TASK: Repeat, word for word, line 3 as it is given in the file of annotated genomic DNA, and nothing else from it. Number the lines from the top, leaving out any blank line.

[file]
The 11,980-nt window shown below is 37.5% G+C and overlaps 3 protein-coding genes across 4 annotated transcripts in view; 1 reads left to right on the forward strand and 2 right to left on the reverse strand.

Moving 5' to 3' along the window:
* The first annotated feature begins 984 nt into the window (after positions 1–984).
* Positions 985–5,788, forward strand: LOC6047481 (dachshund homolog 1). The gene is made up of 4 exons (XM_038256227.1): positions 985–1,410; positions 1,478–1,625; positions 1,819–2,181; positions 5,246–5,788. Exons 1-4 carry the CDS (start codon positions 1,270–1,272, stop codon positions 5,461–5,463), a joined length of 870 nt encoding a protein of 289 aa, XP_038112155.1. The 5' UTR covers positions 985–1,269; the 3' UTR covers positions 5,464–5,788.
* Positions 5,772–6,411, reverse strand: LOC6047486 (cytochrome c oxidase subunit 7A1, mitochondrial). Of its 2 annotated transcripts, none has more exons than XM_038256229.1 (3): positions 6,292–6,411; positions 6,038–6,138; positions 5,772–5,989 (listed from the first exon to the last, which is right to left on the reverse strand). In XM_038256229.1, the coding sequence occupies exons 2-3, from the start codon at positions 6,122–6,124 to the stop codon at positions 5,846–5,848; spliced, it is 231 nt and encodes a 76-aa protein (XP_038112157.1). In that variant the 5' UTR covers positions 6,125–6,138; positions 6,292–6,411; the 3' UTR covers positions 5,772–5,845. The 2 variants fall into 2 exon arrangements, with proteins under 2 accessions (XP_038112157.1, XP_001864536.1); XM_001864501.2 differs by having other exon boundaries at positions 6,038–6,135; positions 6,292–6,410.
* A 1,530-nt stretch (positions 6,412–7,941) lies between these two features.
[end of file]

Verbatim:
* The first annotated feature begins 984 nt into the window (after positions 1–984).